GW dissipation occurs due to a combination of various dissipation processes, such as eddy viscosity, nonlinear wave–wave interactions (Medvedev and Klaassen, 2000), molecular diffusion and thermal conduction, and ion drag (Yiǧit et al., 2008; Yiǧit et al., 2009; Yiğit and Medvedev, 2010; Medvedev et al., 2017). In the MLT, the most dominant dissipation mechanism is due to the nonlinear interactions among the different GWs harmonics (Yiǧit et al., 2008). Eddy viscosity, for example, plays a relatively minor role in this context. Also, there is a significant degree of uncertainty in eddy viscosity in the MLT. Therefore, we decided to exclude the vertical profiles of the Newtonian cooling coefficient, the eddy diffusion coefficient and electron density in our implementation of the parameterization, i.e. these parameters are set to zero. The source level of GWs is defined near the tropopause at about 15 km similar to previous implementations of the whole atmosphere scheme (e.g., Yiğit et al., 2014; Yiǧit and Medvedev, 2017). Note that, despite most GWs originate in the troposphere, a lower launch level cannot provide better results in MUAM because the troposphere of MUAM is nudged. The model neither accounts for orography nor for deep convection. The GW spectrum specifies the GW momentum fluxes as a function of ground-based horizontal phase speeds. However, at the launch level, the asymmetric effects produced by the winds are taken into account. The vertical evolution of the wave momentum fluxes are significantly modified by the background winds. The details of source spectrum specification can be found in the papers mentioned above. Then, the present scheme describes the upward propagation of subgrid-scale GWs and their dissipation due to various realistic atmospheric dissipation processes mentioned above. Our GW scheme is not a parameterization of the GW sources. It relies on an empirical specification of the GW spectrum at an appropriate launch level. In principle, it can be coupled with other parameterizations of GW sources in the troposphere, if a given GCM can provide a self-consistent troposphere.

Experimental Setup

We first conduct a reference (benchmark) simulation, which will later facilitate an assessment of the changes induced by variations in the GW source spectrum. The benchmark case (called EXP1 hereafter) is generated by spinning up the model for a period of 390 days, in which the mean circulation is built up and different waves such as GWs (after day 60), planetary waves and tides (after day 180) are included. After the spin-up, we run the model for 30 days, which are used for our analysis of the background climatology (zonal/meridional wind and temperature) and wave parameters shown in Sections 3–5. Because MUAM is driven only by monthly mean boundary conditions and reaches almost a steady state with small day-to-day variations after the spin-up period, the average of these last 30 days represents the monthly mean state of the atmosphere.

For the GW spectrum of EXP1, we adapt the original spectrum by Yiǧit et al. (2008) who tested various spectral shapes. When the whole atmosphere GW scheme has been implemented into a GCM in the work by Yiǧit et al. (2009), the present GW source spectrum was validated and the authors found out that the utilized empirical source spectrum successfully reproduces the large-scale structure of the middle atmosphere dynamics. Therefore we use the original GW spectrum as the reference source spectrum in our current study. Note, however, that this spectrum is a representation of the mean behavior of global GW distribution. It is possible that it is underestimating the actual GW activity in some regions, while in some others it may overestimate it. It includes a total of nh=30 harmonics with the horizontal phase speeds ci ranging between ±2 and ±80 m s−1. The peak momentum flux at the source level is uw¯(z0)=0.00025 m2 s−2 and the full width at half maximum (FWHM) of the spectrum function is located at cw = 35 m s−1. These momentum flux values are comparable to the observed GW activity in the lower atmosphere. The horizontal wavelength of GWs is assumed to be λH=300km, to which a significant portion of the subgrid-scale GW activity can be statistically attributed. The wavelength is chosen as an empirical and representative value for those subgrid-scale waves with respect to parameterizations of unresolved GWs. The sensitivity of the parameterization with respect to the horizontal wavelength is relatively small, considering the typical ranges of a few hundred kilometers, as variations in wavelength only weakly influence GW dissipation in the MLT region compared to other parameters. By using such a broad spectrum of phase speeds, we adopt a range of GW periods, as for a fixed wavelength, the period of wave is inversely proportional to the phase speed. Note that in a realistic atmosphere, the wave period is modulated by the background atmosphere. The same spectrum as described here has also been used in a number of recent publications (e.g., Yiğit et al., 2009; Yiğit and Medvedev, 2012; Yiğit et al., 2014; Miyoshi and Yiğit, 2019).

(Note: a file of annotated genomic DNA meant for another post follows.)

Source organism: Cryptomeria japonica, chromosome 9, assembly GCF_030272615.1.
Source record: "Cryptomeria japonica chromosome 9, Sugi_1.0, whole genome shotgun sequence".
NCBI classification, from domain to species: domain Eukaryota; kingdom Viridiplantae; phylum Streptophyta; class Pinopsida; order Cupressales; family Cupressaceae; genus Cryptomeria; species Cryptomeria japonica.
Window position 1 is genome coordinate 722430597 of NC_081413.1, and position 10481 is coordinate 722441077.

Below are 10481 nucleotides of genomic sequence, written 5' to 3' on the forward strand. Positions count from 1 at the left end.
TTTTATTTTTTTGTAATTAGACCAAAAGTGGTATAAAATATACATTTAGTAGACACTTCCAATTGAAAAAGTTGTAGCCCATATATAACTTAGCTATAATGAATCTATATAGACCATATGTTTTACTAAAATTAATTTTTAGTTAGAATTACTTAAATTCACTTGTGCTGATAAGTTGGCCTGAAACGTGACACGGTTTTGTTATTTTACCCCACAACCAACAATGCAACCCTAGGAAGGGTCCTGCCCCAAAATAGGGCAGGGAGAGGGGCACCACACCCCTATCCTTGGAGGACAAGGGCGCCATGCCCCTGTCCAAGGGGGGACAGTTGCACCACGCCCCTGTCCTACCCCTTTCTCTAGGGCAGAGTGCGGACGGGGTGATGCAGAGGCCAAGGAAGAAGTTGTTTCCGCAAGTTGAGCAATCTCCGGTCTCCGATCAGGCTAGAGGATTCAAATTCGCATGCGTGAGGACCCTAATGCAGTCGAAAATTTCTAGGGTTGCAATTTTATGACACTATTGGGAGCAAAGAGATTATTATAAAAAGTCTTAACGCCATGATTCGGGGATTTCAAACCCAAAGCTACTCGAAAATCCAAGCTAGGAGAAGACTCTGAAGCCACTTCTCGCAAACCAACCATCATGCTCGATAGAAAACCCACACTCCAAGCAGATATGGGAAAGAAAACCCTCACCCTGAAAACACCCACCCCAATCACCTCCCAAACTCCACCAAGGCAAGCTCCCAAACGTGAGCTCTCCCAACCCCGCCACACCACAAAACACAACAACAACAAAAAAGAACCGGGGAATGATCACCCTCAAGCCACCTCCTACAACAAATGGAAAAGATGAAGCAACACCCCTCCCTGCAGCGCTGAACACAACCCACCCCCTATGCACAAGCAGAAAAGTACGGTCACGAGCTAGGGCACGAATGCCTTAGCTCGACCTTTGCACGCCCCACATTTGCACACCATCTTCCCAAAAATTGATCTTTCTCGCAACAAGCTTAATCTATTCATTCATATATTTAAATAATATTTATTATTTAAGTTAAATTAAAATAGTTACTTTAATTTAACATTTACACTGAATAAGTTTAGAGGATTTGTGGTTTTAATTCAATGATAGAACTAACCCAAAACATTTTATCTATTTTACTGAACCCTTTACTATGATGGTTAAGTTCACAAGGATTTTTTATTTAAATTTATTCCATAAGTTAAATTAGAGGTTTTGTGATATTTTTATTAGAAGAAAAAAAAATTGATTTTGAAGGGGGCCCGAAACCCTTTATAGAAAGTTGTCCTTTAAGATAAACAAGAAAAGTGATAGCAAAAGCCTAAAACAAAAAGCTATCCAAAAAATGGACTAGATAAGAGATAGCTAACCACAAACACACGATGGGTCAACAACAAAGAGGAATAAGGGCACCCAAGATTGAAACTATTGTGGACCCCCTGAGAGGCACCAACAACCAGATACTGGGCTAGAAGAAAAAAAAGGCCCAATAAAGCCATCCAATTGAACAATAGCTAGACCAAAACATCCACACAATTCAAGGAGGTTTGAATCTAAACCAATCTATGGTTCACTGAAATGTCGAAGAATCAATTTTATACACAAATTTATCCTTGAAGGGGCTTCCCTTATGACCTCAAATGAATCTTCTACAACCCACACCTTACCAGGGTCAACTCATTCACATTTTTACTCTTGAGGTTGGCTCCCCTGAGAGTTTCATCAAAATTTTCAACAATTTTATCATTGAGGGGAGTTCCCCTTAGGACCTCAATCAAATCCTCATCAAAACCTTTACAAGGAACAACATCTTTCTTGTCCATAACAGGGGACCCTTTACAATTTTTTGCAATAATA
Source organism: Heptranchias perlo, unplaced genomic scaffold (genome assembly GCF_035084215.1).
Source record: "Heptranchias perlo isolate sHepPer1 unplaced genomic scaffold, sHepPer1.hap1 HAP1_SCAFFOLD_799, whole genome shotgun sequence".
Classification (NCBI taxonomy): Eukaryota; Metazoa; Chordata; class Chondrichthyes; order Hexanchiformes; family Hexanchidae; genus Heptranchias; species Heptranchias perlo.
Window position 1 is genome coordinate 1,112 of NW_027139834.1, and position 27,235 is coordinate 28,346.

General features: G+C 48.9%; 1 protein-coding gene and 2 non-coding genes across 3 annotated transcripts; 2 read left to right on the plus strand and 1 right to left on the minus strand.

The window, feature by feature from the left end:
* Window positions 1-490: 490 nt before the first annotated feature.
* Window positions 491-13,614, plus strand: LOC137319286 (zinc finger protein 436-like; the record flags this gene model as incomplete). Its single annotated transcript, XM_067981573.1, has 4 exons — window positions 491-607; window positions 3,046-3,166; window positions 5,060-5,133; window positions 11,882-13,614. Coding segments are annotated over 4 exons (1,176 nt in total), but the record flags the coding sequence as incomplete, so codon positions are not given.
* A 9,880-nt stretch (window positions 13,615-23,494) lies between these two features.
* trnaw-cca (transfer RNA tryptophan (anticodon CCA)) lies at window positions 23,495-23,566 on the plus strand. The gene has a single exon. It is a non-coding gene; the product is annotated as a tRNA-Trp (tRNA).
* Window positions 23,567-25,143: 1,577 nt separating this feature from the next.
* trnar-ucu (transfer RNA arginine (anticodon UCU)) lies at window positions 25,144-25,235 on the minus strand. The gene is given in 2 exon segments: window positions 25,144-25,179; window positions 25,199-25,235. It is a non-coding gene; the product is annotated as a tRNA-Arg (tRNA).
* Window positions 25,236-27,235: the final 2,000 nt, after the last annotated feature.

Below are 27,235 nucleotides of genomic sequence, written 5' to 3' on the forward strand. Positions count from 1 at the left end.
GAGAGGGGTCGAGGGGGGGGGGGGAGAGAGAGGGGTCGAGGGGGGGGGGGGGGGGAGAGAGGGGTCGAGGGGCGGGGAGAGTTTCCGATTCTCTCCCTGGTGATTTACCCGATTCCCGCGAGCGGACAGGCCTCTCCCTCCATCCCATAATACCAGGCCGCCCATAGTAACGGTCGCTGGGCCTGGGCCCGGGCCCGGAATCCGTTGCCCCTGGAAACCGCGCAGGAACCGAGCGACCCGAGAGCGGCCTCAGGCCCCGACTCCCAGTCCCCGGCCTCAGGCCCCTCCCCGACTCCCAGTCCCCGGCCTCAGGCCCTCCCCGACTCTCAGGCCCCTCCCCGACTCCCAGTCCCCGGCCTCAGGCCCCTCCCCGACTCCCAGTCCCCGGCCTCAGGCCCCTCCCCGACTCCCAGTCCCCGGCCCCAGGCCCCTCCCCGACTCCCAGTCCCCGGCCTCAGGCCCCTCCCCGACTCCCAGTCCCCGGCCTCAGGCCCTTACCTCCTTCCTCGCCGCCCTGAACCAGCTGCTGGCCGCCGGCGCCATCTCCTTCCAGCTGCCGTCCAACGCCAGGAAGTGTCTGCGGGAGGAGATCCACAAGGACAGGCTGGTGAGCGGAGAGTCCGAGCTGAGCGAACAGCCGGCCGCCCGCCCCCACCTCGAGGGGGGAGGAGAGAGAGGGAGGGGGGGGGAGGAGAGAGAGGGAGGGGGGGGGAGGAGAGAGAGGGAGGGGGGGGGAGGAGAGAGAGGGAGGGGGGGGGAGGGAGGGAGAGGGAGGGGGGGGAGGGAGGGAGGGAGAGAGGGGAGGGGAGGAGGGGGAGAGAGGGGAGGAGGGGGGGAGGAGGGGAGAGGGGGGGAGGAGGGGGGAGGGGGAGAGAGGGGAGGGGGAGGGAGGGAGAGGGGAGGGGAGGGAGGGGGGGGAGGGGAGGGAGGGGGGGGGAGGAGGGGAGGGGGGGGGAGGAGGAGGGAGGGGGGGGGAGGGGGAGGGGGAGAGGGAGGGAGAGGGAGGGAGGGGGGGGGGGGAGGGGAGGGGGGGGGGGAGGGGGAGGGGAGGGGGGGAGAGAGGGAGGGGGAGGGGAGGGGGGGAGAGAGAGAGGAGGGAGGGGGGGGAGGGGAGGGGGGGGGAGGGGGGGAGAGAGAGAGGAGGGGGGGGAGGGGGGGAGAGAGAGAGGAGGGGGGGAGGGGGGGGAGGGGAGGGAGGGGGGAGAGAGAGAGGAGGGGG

In an additional experiment (EXP2), we retained the properties of the GW spectrum, except for increasing the peak momentum flux at the source level to uw¯(z0)=0.00035 m2 s−2. This will demonstrate the sensitivity of the GW parameterization on different orders of peak momentum flux on the one hand, and its impact on the TDT on the other hand. Since the distribution of phase speeds is equal to EXP1, related results cannot be attributed to the number of slow‐ or fast‐traveling GWs, but only to their increased flux. For a third experiment (EXP3), the peak momentum flux was the same as in EXP1, but the spectrum was modified now including nh=34 harmonics and a FWHM of cw=26 m s−1. Thereby, the total momentum flux at the source level, i.e., iuw¯i(z0) is the same for EXP3 like for EXP1. Differences between these experiments can therefore be attributed to less momentum flux of individual wave harmonics and also to the increased (decreased) number of slow (fast) wave harmonics. To a certain degree, it is then possible to distinguish between these two effects, considering the results of EXP2. Thereby, EXP2 and EXP3 are both necessary to understand the mechanisms between altered GW spectra and the TDT. The GW spectra for EXP1, EXP2, and EXP3 are presented in Figure 1.